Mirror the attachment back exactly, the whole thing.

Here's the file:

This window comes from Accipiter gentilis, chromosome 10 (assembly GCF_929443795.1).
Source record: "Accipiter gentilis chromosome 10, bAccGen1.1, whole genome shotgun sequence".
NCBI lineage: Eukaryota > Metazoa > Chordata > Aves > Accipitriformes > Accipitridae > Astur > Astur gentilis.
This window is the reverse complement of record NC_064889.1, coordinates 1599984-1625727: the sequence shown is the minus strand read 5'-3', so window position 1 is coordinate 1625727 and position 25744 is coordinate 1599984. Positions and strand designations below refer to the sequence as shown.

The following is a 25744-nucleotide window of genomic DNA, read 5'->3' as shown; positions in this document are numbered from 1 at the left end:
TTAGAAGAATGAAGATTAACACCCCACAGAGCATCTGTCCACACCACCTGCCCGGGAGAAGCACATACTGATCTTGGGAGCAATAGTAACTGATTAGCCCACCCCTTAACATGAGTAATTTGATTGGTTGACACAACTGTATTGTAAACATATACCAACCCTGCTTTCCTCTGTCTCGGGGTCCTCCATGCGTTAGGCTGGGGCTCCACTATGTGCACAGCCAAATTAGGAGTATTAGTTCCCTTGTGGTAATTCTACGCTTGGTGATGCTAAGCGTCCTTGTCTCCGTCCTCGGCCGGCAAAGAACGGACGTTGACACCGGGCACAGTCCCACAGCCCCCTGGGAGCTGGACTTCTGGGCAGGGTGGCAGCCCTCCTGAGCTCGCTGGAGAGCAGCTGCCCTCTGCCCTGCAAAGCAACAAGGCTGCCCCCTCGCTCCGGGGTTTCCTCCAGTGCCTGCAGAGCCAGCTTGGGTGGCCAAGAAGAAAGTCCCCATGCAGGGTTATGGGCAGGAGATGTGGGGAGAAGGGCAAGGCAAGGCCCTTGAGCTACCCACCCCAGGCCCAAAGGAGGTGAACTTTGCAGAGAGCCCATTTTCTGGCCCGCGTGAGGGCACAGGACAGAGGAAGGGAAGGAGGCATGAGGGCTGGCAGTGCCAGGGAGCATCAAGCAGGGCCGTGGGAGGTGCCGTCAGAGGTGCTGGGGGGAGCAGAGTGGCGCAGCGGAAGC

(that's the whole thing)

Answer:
This window comes from Accipiter gentilis, chromosome 10 (assembly GCF_929443795.1).
Source record: "Accipiter gentilis chromosome 10, bAccGen1.1, whole genome shotgun sequence".
NCBI lineage: Eukaryota > Metazoa > Chordata > Aves > Accipitriformes > Accipitridae > Astur > Astur gentilis.
This window is the reverse complement of record NC_064889.1, coordinates 1599984-1625727: the sequence shown is the minus strand read 5'-3', so window position 1 is coordinate 1625727 and position 25744 is coordinate 1599984. Positions and strand designations below refer to the sequence as shown.

The following is a 25744-nucleotide window of genomic DNA, read 5'->3' as shown; positions in this document are numbered from 1 at the left end:
TTAGAAGAATGAAGATTAACACCCCACAGAGCATCTGTCCACACCACCTGCCCGGGAGAAGCACATACTGATCTTGGGAGCAATAGTAACTGATTAGCCCACCCCTTAACATGAGTAATTTGATTGGTTGACACAACTGTATTGTAAACATATACCAACCCTGCTTTCCTCTGTCTCGGGGTCCTCCATGCGTTAGGCTGGGGCTCCACTATGTGCACAGCCAAATTAGGAGTATTAGTTCCCTTGTGGTAATTCTACGCTTGGTGATGCTAAGCGTCCTTGTCTCCGTCCTCGGCCGGCAAAGAACGGACGTTGACACCGGGCACAGTCCCACAGCCCCCTGGGAGCTGGACTTCTGGGCAGGGTGGCAGCCCTCCTGAGCTCGCTGGAGAGCAGCTGCCCTCTGCCCTGCAAAGCAACAAGGCTGCCCCCTCGCTCCGGGGTTTCCTCCAGTGCCTGCAGAGCCAGCTTGGGTGGCCAAGAAGAAAGTCCCCATGCAGGGTTATGGGCAGGAGATGTGGGGAGAAGGGCAAGGCAAGGCCCTTGAGCTACCCACCCCAGGCCCAAAGGAGGTGAACTTTGCAGAGAGCCCATTTTCTGGCCCGCGTGAGGGCACAGGACAGAGGAAGGGAAGGAGGCATGAGGGCTGGCAGTGCCAGGGAGCATCAAGCAGGGCCGTGGGAGGTGCCGTCAGAGGTGCTGGGGGGAGCAGAGTGGCGCAGCGGAAGC